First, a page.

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rebus9

join:2002-03-26
Tampa Bay
Reviews:
·Verizon FiOS
·Bright House
reply to guppy_fish

Re: Netflix OpenConnect

said by guppy_fish:

This is Netflix's attempt to shift the delivery costs

Everyone benefits, both Netflix and the ISP.

If you ran the ISP, which would you prefer? Many customers pulling streams from an on-net distribution point, or those same customers pulling those SAME streams across your transit links? (hint: the correct answer is from the on-net mirror)

It's the same methodology already used by Akamai, and ISPs all over the planet participate in that.

Oh, as far as Netflix shifting the delivery costs-- that's the least of their worries. Transit expenses pale in comparison to the licensing fees paid for all the content they stream.

guppy_fish
Premium
join:2003-12-09
Lakeland, FL
kudos:3
Reviews:
·Verizon FiOS
Verizon, being tier one and basically IS a primary backbone of the internet in the US could care less where it comes from as they never pay for peering. Netflix on the other hand has to pay to push out there subscription content.

Sure lots of non teir one providers are working on alternatives, that's because they have too

rebus9

join:2002-03-26
Tampa Bay
Reviews:
·Verizon FiOS
·Bright House
said by guppy_fish:

Verizon, being tier one and basically IS a primary backbone of the internet in the US could care less where it comes from as they never pay for peering. Netflix on the other hand has to pay to push out there subscription content.

When a network is SFP (settlement-free peering) that does NOT mean the traffic is free. Ports at 10/40/100 GigE are not free. And they do not peer with EVERY other provider at EVERY exchange point. That would be prohibitively expensive, so they have to backhaul a lot of that traffic-- some of it locally or a few dozen miles, some of it hundreds of miles or more.

Even for Tier 1's, it's a lot more efficient to source the traffic on-net and distribute it locally, than to pull across transit/SFP and then backhaul it.

The longer the distance, the more infrastructure each byte touches. As those flows increase, so must the infrastructure to support them.

The mistake you're making is focusing on "they are a tier 1 so they don't have to pay for bandwidth". UNTRUE. Traffic costs them money. A LOT of money. As a tier 1, they simply don't have to pay SOMEONE ELSE to carry it beyond their own ASN.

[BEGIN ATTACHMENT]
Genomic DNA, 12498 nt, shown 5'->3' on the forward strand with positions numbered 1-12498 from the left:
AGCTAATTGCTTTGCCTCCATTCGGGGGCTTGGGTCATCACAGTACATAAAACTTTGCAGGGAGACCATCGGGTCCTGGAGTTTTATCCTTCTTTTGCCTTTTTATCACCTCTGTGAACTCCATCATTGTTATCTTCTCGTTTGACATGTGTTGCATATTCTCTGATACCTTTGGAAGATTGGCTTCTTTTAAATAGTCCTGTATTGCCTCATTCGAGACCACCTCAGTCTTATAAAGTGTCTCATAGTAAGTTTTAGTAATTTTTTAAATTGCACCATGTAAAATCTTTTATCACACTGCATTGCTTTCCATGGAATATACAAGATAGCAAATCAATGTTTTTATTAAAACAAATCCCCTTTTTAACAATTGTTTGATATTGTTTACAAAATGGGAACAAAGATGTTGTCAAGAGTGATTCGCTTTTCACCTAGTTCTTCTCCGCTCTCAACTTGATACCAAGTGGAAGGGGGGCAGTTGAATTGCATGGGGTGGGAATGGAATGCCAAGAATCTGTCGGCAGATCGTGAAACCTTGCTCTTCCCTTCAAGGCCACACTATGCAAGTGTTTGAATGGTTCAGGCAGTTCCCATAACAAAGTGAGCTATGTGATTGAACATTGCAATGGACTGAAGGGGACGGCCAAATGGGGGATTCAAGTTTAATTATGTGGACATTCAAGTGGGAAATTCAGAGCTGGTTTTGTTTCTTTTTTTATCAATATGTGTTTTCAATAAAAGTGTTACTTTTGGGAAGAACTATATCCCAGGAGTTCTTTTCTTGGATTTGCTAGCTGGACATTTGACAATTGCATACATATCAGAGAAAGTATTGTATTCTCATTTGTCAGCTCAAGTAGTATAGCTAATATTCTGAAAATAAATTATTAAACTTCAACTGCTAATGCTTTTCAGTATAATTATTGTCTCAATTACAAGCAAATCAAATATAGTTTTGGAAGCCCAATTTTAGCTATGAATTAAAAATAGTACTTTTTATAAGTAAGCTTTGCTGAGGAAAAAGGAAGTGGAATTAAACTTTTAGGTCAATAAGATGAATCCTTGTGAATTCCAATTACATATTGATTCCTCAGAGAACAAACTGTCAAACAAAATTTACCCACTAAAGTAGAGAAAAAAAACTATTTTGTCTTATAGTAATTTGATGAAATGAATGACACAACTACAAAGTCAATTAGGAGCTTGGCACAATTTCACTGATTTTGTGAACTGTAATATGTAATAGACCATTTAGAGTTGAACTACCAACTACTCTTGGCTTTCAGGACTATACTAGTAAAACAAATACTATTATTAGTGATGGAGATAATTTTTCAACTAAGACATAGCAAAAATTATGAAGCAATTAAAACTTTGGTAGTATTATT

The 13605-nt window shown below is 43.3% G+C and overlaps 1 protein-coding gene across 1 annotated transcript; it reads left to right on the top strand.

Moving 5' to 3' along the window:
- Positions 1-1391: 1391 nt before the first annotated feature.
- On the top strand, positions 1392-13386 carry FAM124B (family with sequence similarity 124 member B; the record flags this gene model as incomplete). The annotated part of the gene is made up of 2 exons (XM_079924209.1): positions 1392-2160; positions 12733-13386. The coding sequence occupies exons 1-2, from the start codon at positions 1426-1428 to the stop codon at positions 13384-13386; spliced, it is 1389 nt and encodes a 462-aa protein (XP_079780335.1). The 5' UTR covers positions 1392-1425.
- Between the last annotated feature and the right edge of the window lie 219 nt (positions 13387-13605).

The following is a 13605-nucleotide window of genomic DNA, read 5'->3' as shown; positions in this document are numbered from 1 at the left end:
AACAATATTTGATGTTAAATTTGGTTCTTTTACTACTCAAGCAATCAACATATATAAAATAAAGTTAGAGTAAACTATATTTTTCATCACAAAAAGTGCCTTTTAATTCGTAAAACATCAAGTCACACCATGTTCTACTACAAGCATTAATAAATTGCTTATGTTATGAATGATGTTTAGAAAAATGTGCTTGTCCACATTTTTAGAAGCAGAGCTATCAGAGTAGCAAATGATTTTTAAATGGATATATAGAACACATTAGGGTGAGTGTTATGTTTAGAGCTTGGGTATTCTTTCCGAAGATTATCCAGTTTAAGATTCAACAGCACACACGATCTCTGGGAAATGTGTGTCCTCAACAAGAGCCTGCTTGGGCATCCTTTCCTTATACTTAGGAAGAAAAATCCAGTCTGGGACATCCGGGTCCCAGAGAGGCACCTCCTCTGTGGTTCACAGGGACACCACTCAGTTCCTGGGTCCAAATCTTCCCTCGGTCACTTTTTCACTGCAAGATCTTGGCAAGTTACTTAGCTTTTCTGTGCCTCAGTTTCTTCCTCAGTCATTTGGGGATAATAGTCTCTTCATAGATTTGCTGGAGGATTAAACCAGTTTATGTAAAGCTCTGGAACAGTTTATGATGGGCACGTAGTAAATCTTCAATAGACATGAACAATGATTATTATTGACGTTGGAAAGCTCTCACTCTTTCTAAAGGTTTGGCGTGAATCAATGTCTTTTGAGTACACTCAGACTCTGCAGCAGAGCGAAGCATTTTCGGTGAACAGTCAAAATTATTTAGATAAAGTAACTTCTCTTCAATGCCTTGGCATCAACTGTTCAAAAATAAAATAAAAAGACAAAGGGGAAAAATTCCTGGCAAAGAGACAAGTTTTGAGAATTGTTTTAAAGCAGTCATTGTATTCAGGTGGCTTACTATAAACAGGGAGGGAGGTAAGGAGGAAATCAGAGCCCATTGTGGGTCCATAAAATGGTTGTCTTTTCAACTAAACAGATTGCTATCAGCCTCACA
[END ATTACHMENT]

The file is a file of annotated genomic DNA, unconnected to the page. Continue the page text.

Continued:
guppy_fish
Premium
join:2003-12-09
Lakeland, FL
kudos:3
Reviews:
·Verizon FiOS
I understand all of this, maybe I'm just dumbing down the responses unintentionally.

NetFlix if one believes the reports is becoming the single biggest source of traffic by volume:

»www.nbcnews.com/technology/techn···h-119517

The issue is there are NO single company that can provided the bandwidth NetFlix is consuming, there now with amazon but even that will run out of steam .. so that why there looking to make direct connections to major cable and telco's

»www.businessinsider.com/netflix-···-2012-11

The entire model of peering is somewhat in question, it just happens to be Netflix that has the traffic to push the issue because the number of effected subscribers and the raw data required to be transited.

Another issue, is the actual networks ( internet ), are mostly owned by cable or telco's and they have no interest in having to support Netflix as its a direct competitor

McBane

join:2008-08-22
Plano, TX
I dunno about most people since I'm not sure if Netflix uses more than one CDN but my streams use Akamai which are directly connected to the Verizon's backbone.

guppy_fish
Premium
join:2003-12-09
Lakeland, FL
kudos:3
Reviews:
·Verizon FiOS
Netflix does use more than one, Level3, Akamai and Amazon off the top of my head.

But these company's all have limited peering to Verizon, it may be quite large peering, but when you have a couple hundred thousand streams going the peering chokes.

The hole thing about OpenConnect is that NetFlix is running out of company's to act as distribution points, look at the Amazon link, there losing almost a billion a year and Netflix will be out of option as all these peering points are realizing its not making them money